You have to wonder whether President Barack Obama really still believes in the power of his own example in the way his subordinates apparently still do. The conceits in which the president indulged in his final State of the Union address were breathtaking; perhaps none more so than his contention that the world still looks to Washington and not toward aspiring regional hegemons for leadership. That might still be true, but only because the White House has failed in its effort to remedy that condition.
The latest State of the Union address was not so much an appraisal of the state of the Union as it was an attempt by Obama to rehabilitate his presidency. It was, however, the president’s pivot to foreign policy where he made some of the most debatable assertions:
I told you earlier all the talk of America’s economic decline is political hot air. Well, so is all the rhetoric you hear about our enemies getting stronger and America getting weaker. The United States of America is the most powerful nation on Earth. Period. It’s not even close. We spend more on our military than the next eight nations combined. Our troops are the finest fighting force in the history of the world. No nation dares to attack us or our allies because they know that’s the path to ruin. Surveys show our standing around the world is higher than when I was elected to this office, and when it comes to every important international issue, people of the world do not look to Beijing or Moscow to lead — they call us.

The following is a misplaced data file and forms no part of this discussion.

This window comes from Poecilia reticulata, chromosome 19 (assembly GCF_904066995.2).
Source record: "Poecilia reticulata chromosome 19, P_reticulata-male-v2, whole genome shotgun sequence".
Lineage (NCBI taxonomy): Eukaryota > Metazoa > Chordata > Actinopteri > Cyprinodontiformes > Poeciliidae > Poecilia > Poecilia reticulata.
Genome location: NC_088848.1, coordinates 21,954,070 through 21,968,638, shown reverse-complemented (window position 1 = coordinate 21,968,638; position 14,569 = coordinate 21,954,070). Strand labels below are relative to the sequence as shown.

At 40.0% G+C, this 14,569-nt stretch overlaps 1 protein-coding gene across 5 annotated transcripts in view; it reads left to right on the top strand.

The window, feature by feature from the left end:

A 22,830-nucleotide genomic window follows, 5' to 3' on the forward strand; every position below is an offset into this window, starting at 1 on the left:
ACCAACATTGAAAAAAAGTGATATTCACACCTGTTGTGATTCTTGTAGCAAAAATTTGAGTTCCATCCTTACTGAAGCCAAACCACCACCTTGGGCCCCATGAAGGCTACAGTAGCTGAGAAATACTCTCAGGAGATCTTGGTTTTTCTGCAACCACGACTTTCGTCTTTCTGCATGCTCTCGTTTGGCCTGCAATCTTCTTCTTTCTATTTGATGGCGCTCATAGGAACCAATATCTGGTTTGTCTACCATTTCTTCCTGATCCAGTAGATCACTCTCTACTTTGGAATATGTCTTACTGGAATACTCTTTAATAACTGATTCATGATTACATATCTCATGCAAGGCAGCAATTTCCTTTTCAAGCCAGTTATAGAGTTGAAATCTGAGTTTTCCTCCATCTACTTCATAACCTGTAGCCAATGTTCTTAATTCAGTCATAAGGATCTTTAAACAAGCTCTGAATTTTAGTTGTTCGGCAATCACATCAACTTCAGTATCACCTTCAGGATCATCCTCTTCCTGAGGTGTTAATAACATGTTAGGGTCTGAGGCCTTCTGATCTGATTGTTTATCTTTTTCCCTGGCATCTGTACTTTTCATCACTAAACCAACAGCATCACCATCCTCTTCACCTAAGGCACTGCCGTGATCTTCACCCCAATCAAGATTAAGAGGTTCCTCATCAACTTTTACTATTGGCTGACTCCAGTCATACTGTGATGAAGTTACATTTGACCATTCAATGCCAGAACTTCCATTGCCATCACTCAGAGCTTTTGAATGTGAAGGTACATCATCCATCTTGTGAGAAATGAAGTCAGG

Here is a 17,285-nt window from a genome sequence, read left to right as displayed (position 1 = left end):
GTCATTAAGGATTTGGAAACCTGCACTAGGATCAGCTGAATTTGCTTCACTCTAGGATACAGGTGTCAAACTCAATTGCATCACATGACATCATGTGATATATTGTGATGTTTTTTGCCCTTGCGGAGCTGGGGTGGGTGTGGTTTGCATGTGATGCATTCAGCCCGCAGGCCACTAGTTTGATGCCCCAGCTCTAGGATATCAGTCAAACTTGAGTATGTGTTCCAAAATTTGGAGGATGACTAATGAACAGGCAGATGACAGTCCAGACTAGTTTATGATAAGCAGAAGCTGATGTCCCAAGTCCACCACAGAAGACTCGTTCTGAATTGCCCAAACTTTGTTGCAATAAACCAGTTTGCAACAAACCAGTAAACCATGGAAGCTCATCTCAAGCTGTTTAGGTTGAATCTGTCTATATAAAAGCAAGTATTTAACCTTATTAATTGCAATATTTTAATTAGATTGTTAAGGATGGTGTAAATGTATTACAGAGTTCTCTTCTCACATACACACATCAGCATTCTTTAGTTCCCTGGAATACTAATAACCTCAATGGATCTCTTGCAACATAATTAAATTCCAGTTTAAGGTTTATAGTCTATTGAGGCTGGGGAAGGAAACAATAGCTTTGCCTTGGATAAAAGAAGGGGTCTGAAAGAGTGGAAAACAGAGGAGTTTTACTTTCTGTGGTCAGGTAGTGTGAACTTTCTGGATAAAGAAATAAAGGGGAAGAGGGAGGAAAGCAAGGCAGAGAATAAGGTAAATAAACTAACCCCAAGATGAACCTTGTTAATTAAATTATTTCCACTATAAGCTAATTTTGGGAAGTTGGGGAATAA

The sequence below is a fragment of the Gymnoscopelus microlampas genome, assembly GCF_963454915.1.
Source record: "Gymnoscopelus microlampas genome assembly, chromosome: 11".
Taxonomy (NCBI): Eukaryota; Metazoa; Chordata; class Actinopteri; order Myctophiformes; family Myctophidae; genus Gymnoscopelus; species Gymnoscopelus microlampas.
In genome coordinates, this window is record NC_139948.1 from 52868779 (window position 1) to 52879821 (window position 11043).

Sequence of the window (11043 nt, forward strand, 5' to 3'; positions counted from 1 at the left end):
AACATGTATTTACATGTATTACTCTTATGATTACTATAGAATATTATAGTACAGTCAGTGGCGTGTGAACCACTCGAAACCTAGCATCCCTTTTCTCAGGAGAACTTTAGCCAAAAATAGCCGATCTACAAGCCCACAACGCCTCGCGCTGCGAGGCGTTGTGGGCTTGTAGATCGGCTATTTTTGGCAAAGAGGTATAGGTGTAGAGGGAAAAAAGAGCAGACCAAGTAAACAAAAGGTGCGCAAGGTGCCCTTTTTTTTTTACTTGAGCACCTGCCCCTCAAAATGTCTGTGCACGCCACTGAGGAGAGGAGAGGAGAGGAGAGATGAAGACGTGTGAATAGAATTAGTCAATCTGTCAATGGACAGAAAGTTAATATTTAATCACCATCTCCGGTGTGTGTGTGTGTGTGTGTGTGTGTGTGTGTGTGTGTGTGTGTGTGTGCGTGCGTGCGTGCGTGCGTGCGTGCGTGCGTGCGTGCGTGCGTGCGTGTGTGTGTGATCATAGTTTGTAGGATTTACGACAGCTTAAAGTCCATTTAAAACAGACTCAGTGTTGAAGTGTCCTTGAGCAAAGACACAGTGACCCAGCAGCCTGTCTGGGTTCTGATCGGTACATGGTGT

It’s true; the world does still look to the West and the world’s only global superpower. Too often, though, appeals to this presidency for leadership have gone unanswered. In recognition of that shifting dynamic, the globe’s restless and increasingly unstable nations have begun to look toward revisionist powers to fill the vacuum.
Perhaps the president forgot that his administration was initially so mistrustful of the overt application of American leadership that it advanced the absurdly contradictory notion that it could “lead from behind” while NATO’s Western European powers sought to prevent civilian massacres in Libya. The result was a fractious process dominated by competing European and Middle Eastern interests. That doctrine performed as it was designed, eventually giving way to a vacuum of management and yielding a failed state in which warring tribes and radical Islamist terrorists thrived.
This wasn’t the first time that the president personally appealed directly to foreign capitals to take a leadership role in global affairs. On the eve of Barack Obama’s long-anticipated decision to punish Bashar al-Assad for repeatedly defying the will of the United States and violating proscriptions on the use of chemical weapons, it was the president himself who warmly welcomed an offer from Moscow to intervene in the conflict and prevent war. The deal to avert Western intervention in Syria in exchange for the surrender of the regime’s chemical weapons stockpile accomplished neither. It did, however, demonstrate to the Kremlin just how desperately Barack Obama needed Moscow to achieve another policy aim – securing an international agreement ostensibly designed to curtail Iran’s nuclear program. That policy goal, too, is premised on the effort to extricate the United States from regional affairs, the presumption being that a dominant Iran can maintain the balance of powers in the Middle East with less cost to Washington.